This site will look much better in a browser that supports web standards, but it is accessible to any browser or Internet device.

Jay Currie

One Damn Thing After Another









StartLogic - Affordable Webhosting

california mortgage
online contact lens
compliance-news
mortgage news
christina aguilera
server security




1/07/2005

It's the Readers Fault

As newspaper circulation tanks Evan Cornog, publisher of the Columbia Journalism Review, writes a long and deeply nuanced piece on the root causes of the decline of newspaper circulation in America (and, by extension, Canada).

But perhaps the problem, and therefore the solution, has broader and deeper roots. Perhaps we should, to an extent, blame the readers. Perhaps the old notions of an engaged and virtuous citizenry, upon which the founding fathers’ hopes for the republic were based, are archaic concepts.

Gourmet’s editor, Ruth Reichl, when she was still the restaurant critic of The New York Times, once launched a review of Thomas Keller’s Napa Valley restaurant, the French Laundry, with the observation, “The secret of the French Laundry is that Mr. Keller is the first American chef to understand that it takes more than great food and a great location to make a great restaurant: it also takes great customers.” The greatest danger to American journalism in the coming decades is not commercial pressures or government regulation but the decline of public interest in public life, a serious disengagement of citizens from one of the primary duties of citizenship — to know what is happening in their government and society. Americans know a lot about a lot of things, but when only 41 percent of teenagers polled can name the three branches of government while 59 percent can name the Three Stooges, something is seriously amiss.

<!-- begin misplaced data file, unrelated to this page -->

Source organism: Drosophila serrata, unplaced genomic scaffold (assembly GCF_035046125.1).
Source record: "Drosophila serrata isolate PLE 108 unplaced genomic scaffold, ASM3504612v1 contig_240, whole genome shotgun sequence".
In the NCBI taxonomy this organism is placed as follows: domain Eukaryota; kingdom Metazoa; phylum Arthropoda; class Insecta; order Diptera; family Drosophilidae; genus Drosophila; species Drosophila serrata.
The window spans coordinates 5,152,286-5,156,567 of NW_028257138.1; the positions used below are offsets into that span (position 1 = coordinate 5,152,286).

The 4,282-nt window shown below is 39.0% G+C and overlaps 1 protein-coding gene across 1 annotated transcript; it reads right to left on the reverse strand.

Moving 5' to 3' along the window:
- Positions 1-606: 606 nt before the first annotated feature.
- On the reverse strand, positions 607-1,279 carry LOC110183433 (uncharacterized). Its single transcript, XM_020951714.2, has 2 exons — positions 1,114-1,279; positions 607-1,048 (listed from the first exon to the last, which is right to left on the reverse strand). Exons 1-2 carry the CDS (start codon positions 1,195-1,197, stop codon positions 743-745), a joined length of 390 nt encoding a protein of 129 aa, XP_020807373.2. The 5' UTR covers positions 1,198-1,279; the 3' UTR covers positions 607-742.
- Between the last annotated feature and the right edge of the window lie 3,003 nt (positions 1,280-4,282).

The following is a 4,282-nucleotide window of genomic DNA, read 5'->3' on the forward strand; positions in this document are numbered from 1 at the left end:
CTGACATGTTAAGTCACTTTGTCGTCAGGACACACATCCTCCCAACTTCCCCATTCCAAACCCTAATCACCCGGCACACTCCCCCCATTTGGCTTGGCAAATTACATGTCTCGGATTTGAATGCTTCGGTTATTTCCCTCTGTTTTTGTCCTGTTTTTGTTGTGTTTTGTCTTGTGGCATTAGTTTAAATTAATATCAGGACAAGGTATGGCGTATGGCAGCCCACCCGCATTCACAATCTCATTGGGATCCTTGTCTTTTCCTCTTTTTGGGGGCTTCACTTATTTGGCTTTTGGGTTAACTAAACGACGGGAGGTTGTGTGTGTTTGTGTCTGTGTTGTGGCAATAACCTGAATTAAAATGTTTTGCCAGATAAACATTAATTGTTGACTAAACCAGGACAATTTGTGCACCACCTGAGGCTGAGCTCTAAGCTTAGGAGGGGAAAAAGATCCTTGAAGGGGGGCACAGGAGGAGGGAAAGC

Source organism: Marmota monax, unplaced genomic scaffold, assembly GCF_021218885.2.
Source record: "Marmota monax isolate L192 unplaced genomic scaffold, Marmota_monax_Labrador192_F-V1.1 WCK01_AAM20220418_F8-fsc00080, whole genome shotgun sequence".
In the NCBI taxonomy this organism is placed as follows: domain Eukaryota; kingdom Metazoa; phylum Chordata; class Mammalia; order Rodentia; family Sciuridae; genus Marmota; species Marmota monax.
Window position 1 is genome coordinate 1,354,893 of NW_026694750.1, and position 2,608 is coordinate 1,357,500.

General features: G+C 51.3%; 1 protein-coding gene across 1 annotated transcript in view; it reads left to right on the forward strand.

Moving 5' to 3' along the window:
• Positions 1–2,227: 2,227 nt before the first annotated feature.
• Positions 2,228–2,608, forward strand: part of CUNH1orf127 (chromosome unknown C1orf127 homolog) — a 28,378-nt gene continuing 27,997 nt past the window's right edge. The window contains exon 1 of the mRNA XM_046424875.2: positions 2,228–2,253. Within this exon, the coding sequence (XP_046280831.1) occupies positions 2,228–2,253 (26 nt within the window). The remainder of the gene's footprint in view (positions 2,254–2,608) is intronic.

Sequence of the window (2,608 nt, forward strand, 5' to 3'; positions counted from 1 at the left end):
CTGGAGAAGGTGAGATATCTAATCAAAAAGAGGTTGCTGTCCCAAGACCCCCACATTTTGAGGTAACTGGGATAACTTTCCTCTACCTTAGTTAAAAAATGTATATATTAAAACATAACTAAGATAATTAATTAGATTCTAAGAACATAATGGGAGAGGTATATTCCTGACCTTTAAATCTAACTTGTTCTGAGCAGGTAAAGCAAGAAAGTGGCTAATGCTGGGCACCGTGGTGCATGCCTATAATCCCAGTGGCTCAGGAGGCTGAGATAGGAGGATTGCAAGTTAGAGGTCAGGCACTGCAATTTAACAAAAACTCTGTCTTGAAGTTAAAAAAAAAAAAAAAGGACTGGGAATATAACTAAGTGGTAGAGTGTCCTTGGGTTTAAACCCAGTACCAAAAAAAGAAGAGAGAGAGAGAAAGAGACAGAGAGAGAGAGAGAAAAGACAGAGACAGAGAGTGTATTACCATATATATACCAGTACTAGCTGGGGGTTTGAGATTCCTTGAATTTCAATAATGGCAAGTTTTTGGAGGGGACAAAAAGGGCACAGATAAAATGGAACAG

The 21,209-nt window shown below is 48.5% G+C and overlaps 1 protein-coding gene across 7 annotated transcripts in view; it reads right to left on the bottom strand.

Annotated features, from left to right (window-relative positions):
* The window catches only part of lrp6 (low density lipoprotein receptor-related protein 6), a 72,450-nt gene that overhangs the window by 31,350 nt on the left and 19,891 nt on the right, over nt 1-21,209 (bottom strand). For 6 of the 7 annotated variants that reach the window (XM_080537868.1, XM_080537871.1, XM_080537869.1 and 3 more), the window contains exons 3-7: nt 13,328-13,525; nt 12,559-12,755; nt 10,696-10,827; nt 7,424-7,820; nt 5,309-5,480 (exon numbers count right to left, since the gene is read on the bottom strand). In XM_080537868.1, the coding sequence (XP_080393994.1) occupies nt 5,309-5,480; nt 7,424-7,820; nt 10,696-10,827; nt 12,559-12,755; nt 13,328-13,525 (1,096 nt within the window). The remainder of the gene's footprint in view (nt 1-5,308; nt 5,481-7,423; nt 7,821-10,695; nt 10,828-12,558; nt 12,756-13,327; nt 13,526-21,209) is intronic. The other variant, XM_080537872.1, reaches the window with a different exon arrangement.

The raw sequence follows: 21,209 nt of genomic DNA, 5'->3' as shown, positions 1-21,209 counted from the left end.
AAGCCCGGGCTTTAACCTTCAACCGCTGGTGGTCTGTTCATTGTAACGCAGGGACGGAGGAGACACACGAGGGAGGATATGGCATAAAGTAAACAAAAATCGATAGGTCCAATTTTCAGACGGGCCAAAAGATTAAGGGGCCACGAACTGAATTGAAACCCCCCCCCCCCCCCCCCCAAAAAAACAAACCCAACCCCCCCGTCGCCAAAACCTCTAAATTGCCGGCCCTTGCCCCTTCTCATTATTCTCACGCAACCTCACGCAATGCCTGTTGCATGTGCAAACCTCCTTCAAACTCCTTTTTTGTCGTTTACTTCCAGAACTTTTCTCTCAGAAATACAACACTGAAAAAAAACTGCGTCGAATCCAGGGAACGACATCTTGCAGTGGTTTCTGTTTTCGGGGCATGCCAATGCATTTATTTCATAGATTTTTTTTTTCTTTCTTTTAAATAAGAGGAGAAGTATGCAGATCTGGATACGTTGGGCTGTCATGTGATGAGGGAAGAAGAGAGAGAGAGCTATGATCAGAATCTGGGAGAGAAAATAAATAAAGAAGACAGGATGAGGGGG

columbia journalism review
While he cites television addiction, the loss of community, gated communities, suburbanization and a host of other reasons for the public's apparent lack of interest he does not mention the elephant in the room.

In America, and to a an even greater degree in Canada, the news media's politics have remained mired in the 60's fixations of their boomer cohort. The public, meanwhile, has moved on. Not necessarily to a more conservative position; rather to one which is far less tolerant of the offical cant which passes for analysis and news coverage in MSM.

The revolt against poltical correctness, the nanny state, taxes paid so that unionized public employees can make ever more money for ever less work has been gaining momentum while the media sleeps.

Worse, the media itself exercises a startling degree of group think as to what constitutes acceptable oppinion. Ask yourself this question, when did you last read a new idea in a MSM publication. Or even an old idea written in an original voice?

In the CJR article there is considerable discussion of just how far it is possible to go with celebrity journalism before some invisible line is crossed. The editors quoted, more in sorrow than anger, suggest that celebrity journalism is one of the few things which brings in new readers.

Here's a hint - hire some writers. You know, people who don't give a rat's ass about Paris Hilton's underwear malfunctions, but really are willing to call Heather Mallick on just how dumb she is and make fun of the Leah's pretensions. People who will fisk Antonia Zerbiass and mock Jeffery Simpson. (Update - Hi Instafolks! - Translated into American read Maureen Dowd for Heather Mallick, George Will for Jeffery Simpson. Leah and Antonia are simply too strange to have American counterparts.)

Make the pages themselves interesting instead of relying on star power. Hell, have real arguments and, hey, go nuts and run reviews which are not puff pieces...There you go. Now you are back in business.

Oh, and drop your subscriber walls and hire bloggers.